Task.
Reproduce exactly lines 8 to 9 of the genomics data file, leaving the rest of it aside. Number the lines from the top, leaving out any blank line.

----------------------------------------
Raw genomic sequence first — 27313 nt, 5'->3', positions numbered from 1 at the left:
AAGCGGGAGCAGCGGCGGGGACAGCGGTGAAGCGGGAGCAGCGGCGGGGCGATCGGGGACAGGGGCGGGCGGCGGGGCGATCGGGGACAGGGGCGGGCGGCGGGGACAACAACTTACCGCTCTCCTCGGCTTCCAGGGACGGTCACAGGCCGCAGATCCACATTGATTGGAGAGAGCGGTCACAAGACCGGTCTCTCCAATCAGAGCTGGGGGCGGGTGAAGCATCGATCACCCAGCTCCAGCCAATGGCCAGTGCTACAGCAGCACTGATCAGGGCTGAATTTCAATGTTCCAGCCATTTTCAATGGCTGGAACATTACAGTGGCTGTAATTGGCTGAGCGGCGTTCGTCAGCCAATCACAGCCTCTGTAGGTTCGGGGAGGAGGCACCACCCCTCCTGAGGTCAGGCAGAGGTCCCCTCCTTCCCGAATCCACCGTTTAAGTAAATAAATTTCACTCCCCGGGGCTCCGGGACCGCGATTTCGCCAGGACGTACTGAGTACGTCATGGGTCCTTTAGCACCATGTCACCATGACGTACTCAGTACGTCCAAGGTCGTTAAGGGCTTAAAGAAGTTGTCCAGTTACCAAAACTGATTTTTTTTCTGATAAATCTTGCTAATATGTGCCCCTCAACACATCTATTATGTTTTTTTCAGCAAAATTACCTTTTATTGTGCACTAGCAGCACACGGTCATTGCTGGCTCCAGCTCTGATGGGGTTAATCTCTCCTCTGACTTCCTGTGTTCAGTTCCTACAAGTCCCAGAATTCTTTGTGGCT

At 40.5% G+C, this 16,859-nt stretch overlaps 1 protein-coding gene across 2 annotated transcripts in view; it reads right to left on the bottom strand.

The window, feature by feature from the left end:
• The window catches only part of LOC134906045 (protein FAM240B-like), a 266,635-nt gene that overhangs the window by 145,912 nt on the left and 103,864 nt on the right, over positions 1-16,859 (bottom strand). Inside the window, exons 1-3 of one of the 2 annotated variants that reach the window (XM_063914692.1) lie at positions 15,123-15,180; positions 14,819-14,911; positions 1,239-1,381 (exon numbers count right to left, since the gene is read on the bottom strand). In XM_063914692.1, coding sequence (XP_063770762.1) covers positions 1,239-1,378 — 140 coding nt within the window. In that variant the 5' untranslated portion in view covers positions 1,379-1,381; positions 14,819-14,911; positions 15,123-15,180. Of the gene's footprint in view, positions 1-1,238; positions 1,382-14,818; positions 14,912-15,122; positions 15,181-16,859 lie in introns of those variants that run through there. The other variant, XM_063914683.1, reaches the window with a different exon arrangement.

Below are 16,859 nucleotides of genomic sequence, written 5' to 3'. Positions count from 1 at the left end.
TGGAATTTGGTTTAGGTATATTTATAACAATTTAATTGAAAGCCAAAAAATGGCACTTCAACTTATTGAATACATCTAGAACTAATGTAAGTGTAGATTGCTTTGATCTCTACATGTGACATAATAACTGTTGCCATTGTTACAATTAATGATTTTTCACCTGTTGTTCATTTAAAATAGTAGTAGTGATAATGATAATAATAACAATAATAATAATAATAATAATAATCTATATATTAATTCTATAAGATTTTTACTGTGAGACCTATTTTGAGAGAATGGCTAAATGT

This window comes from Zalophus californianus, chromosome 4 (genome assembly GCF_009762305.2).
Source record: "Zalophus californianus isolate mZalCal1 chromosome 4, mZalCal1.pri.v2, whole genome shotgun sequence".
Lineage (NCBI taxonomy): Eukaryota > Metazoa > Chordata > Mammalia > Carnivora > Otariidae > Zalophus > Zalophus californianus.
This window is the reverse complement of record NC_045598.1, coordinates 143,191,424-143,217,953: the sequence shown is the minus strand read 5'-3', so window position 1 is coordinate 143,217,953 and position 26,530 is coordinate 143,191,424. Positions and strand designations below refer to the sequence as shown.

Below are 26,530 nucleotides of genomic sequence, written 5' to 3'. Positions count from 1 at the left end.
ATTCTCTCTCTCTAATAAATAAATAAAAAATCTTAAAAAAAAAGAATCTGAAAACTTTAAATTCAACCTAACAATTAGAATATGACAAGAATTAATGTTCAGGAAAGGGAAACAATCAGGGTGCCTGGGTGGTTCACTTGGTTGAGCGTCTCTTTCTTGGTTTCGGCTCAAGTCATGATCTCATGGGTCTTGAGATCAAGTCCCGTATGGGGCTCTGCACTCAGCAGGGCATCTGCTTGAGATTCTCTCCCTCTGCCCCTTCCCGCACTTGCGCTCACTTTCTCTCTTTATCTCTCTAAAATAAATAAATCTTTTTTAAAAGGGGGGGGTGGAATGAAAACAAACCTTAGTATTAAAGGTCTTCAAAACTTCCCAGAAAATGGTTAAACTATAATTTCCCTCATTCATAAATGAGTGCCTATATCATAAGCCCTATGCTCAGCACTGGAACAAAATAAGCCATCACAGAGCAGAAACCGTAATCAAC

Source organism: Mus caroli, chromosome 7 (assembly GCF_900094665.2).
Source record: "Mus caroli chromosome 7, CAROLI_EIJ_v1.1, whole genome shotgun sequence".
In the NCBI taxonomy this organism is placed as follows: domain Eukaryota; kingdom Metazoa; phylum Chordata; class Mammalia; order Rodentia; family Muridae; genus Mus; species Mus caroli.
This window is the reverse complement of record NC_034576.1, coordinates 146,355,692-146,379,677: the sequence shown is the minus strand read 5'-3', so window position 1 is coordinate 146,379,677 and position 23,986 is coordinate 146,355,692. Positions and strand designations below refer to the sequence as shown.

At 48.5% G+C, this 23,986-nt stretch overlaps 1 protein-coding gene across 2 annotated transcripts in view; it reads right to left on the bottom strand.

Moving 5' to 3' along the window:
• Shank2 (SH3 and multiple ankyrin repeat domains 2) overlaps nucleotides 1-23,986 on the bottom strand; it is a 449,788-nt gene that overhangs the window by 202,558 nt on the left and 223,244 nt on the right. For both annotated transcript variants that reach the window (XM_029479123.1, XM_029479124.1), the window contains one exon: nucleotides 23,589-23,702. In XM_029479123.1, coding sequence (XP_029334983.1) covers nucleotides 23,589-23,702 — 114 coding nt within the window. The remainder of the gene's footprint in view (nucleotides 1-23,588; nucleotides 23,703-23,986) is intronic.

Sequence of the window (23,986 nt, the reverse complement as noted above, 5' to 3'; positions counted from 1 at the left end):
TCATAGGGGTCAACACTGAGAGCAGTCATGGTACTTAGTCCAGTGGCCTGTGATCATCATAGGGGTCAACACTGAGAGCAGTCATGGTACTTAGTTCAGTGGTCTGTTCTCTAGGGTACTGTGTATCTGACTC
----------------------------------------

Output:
This window comes from Zalophus californianus, chromosome 4 (genome assembly GCF_009762305.2).
Source record: "Zalophus californianus isolate mZalCal1 chromosome 4, mZalCal1.pri.v2, whole genome shotgun sequence".